When Willie Taggart signed his first Florida State class, his Tampa Bay ties were obvious.
The Palmetto native and former USF head coach landed four locals in that 2018 haul: Wesley Chapel’s Chaz Neal and Isaiah Bolden and Armwood High’s Warren Thompson and Malcolm Lamar. FSU hadn’t signed that many players from the Tampa Bay area since 1982.
Three years later, Taggart is no longer with the Seminoles. And it doesn’t look as if any of those four signees will be, either.
The latest move came late last week when Neal entered the transfer portal. The former three-star prospect appeared in 19 games over the past two seasons, usually on special teams. Assuming Neal leaves the program, he’ll be following his other three Tampa Bay classmates out the door.
Thompson, a former blue-chip receiver, is set to reunite with former FSU offensive coordinator Kendal Briles at Arkansas. Bolden played in three games this spring for FSU legend Deion Sanders at Jackson State, and Lamar has joined Taggart at Florida Atlantic.
The Seminoles’ entire 2018 haul has had a high rate of attrition, even by the rocky standards of transition classes. Of the 21 players FSU signed that year, 14 are already gone (including Neal). And only one of those 14 departures was an early entrant into the NFL draft — cornerback Asante Samuel, whom the Chargers drafted in the second round.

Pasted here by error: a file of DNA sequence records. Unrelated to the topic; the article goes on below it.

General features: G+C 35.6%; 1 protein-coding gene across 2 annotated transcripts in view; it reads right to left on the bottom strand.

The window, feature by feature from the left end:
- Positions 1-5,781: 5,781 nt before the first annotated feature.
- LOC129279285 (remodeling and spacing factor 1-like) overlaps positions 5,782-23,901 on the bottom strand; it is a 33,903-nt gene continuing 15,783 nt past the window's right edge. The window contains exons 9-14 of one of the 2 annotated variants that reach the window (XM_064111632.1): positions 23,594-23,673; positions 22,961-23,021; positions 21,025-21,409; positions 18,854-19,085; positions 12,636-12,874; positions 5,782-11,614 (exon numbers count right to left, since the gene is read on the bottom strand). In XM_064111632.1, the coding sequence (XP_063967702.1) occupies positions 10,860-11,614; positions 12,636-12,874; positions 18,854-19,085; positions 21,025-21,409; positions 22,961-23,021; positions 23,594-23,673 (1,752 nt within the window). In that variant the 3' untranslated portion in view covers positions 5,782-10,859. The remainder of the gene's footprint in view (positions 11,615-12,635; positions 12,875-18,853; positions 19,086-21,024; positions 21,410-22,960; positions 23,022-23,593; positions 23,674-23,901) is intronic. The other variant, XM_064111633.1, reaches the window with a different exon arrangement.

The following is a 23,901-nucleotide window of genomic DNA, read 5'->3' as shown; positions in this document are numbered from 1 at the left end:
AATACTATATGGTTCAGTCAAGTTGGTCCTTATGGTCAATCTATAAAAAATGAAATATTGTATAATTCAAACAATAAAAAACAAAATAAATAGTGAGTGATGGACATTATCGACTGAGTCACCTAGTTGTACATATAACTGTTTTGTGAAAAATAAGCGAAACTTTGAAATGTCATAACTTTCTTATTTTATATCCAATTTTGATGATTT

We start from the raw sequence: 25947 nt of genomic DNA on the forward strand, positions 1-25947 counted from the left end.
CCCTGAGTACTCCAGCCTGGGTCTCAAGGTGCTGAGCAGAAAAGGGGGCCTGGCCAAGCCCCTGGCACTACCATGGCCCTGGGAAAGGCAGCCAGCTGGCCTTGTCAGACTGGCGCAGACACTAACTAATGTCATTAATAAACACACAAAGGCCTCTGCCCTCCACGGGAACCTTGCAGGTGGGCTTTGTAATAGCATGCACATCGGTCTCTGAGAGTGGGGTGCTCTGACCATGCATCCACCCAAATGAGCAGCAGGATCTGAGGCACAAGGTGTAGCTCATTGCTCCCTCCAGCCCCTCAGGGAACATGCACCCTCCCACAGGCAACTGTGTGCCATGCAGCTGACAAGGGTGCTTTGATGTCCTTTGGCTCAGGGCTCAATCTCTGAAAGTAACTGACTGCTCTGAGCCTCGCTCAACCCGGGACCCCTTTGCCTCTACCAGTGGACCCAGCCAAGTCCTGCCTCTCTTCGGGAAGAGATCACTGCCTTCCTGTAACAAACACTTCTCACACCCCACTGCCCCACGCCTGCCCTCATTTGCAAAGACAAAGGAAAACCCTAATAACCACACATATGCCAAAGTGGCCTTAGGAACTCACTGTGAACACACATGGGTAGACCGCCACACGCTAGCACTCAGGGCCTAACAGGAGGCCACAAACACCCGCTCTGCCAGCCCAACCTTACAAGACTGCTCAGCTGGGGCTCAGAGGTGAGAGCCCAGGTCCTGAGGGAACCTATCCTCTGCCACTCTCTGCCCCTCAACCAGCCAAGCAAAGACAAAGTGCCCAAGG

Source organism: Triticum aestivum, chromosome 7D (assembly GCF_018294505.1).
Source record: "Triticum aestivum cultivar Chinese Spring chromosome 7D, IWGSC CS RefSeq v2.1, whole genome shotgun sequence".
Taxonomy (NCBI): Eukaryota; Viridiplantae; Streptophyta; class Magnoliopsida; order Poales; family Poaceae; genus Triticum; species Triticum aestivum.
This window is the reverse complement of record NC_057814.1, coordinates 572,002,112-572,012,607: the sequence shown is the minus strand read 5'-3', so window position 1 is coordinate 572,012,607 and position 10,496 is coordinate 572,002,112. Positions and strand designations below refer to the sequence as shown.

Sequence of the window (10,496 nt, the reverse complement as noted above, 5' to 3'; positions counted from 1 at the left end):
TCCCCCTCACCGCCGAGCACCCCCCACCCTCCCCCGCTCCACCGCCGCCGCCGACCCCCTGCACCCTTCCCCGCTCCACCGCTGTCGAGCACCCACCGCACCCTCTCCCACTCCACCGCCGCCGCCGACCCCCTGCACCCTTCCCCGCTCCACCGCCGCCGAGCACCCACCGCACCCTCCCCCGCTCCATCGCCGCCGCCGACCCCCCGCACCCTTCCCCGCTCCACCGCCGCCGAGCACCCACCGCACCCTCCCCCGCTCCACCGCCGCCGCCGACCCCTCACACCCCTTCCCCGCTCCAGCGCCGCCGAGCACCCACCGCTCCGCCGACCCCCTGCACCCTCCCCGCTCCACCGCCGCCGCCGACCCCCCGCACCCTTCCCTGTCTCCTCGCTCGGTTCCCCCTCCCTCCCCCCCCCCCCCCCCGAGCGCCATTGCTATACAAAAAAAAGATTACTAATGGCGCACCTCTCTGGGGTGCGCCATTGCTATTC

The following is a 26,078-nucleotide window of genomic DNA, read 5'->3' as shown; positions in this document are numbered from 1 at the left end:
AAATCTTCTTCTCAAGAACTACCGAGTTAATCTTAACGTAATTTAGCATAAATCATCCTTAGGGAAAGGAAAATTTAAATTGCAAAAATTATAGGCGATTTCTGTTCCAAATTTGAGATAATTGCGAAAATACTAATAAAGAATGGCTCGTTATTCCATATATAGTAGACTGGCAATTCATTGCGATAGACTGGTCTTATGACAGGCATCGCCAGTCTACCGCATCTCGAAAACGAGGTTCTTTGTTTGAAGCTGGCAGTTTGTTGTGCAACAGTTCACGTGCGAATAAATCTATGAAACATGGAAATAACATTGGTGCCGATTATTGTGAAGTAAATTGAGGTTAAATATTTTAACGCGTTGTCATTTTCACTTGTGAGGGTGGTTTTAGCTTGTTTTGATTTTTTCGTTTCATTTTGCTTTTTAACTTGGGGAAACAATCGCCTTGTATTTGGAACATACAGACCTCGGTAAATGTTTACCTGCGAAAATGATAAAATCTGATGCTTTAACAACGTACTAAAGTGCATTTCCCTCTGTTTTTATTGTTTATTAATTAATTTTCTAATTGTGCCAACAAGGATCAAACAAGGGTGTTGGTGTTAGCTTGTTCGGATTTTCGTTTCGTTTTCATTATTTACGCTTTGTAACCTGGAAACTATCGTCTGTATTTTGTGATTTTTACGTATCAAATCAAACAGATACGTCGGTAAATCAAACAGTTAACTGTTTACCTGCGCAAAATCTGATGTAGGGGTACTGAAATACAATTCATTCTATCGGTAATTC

Mike Norvell has already had some success recruiting the Tampa Bay area. His first class included four-star running back Lawrance Toafili (Pinellas Park High) and Largo High linebacker Jayion McCluster. Two offensive line transfers, Devontay Love-Taylor and Dillan Gibbons are also locals; Love-Taylor starred at Mitchell, and Gibbons helped Clearwater Central Catholic reach the Class 3A region final.
Norvell acknowledged this area’s importance Friday night before FSU hosted a youth clinic in Tampa (more on that later).
“This is a place we need to do well in,” Norvell said. “We’ve had really good players in our program’s history from this area. That’s something that we celebrate. For us to make sure that the Seminole Way is understood and these kids know what we’re all about and being able to get them to Tallahassee to have great careers is something that we’ll be celebrating.”
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